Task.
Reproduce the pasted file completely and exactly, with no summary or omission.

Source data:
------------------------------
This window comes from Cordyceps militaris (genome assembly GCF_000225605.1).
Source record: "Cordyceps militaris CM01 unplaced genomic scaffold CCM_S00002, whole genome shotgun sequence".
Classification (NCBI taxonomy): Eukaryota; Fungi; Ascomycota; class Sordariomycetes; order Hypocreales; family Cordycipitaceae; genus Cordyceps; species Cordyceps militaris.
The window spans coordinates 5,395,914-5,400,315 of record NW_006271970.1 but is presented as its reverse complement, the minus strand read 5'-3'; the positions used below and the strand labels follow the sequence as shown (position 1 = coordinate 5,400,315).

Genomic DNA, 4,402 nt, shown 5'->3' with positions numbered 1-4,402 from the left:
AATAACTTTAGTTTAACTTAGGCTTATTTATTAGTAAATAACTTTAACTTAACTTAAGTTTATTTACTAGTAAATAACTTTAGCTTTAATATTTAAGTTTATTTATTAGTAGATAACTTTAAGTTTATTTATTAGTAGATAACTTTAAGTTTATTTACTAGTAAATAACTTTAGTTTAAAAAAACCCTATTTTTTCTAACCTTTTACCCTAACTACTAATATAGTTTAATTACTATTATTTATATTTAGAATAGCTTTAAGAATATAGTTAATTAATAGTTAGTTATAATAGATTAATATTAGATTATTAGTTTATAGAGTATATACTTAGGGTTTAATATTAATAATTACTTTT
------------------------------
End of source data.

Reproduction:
This window comes from Cordyceps militaris (genome assembly GCF_000225605.1).
Source record: "Cordyceps militaris CM01 unplaced genomic scaffold CCM_S00002, whole genome shotgun sequence".
Classification (NCBI taxonomy): Eukaryota; Fungi; Ascomycota; class Sordariomycetes; order Hypocreales; family Cordycipitaceae; genus Cordyceps; species Cordyceps militaris.
The window spans coordinates 5,395,914-5,400,315 of record NW_006271970.1 but is presented as its reverse complement, the minus strand read 5'-3'; the positions used below and the strand labels follow the sequence as shown (position 1 = coordinate 5,400,315).

Genomic DNA, 4,402 nt, shown 5'->3' with positions numbered 1-4,402 from the left:
AATAACTTTAGTTTAACTTAGGCTTATTTATTAGTAAATAACTTTAACTTAACTTAAGTTTATTTACTAGTAAATAACTTTAGCTTTAATATTTAAGTTTATTTATTAGTAGATAACTTTAAGTTTATTTATTAGTAGATAACTTTAAGTTTATTTACTAGTAAATAACTTTAGTTTAAAAAAACCCTATTTTTTCTAACCTTTTACCCTAACTACTAATATAGTTTAATTACTATTATTTATATTTAGAATAGCTTTAAGAATATAGTTAATTAATAGTTAGTTATAATAGATTAATATTAGATTATTAGTTTATAGAGTATATACTTAGGGTTTAATATTAATAATTACTTTT